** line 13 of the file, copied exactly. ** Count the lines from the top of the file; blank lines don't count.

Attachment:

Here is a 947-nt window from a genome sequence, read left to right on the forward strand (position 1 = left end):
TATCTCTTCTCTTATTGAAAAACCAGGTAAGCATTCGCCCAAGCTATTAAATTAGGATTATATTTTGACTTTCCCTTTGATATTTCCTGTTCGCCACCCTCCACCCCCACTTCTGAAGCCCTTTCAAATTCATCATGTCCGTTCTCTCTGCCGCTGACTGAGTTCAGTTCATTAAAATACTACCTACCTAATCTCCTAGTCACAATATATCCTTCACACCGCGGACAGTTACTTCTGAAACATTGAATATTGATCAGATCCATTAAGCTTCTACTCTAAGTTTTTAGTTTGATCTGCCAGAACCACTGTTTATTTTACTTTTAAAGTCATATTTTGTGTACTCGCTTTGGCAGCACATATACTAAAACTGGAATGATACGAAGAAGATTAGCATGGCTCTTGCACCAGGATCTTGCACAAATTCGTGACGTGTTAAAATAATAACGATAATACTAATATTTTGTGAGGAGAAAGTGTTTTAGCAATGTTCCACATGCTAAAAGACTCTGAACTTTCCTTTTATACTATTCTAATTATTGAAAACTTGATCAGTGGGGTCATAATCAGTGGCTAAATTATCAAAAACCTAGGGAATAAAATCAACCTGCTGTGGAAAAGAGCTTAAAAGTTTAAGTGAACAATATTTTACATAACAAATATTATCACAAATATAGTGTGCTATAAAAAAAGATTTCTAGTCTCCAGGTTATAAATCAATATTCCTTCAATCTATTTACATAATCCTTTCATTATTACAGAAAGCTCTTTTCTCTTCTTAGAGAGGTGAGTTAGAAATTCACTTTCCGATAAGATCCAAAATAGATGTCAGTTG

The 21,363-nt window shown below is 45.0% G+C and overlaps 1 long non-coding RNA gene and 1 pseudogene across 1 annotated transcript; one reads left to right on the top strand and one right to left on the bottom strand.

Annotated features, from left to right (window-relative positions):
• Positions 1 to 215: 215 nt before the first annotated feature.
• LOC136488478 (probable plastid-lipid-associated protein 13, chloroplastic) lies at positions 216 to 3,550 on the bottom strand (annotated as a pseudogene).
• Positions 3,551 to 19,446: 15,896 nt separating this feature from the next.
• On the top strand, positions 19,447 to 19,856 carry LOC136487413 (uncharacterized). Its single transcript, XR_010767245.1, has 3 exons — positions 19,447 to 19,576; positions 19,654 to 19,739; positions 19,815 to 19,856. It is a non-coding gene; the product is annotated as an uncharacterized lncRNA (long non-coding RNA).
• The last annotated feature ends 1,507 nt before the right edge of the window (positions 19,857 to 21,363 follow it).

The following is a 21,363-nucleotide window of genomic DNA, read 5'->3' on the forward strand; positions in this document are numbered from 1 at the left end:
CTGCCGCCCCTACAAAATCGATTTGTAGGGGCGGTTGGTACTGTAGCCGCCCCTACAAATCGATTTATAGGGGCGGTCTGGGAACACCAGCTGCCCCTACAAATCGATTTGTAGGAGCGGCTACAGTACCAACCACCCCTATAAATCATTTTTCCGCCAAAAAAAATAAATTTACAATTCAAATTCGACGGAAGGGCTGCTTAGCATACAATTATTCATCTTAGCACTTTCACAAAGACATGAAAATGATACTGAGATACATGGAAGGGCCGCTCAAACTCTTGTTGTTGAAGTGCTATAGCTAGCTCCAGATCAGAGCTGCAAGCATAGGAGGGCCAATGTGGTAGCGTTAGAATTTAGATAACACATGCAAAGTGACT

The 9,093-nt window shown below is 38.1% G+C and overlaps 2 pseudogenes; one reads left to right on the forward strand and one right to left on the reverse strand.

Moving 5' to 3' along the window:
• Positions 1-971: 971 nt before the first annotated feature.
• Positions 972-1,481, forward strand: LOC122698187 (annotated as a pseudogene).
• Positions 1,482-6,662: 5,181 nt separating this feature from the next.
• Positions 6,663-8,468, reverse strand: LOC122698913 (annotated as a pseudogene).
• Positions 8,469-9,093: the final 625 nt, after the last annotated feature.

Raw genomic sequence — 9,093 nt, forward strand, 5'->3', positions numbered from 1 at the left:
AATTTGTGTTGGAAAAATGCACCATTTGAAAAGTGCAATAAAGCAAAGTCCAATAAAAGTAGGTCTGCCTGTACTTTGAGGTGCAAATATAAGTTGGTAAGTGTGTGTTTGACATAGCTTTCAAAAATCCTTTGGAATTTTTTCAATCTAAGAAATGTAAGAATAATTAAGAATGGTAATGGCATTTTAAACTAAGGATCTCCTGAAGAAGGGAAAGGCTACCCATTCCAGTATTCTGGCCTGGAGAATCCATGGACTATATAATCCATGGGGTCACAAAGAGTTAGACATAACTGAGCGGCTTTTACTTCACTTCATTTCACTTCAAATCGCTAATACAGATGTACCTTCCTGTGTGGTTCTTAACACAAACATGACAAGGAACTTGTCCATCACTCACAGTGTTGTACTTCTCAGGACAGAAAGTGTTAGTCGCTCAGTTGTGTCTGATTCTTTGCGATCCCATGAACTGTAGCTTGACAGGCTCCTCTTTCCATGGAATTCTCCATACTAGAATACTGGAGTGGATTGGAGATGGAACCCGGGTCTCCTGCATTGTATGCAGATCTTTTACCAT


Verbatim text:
Moving 5' to 3' along the window: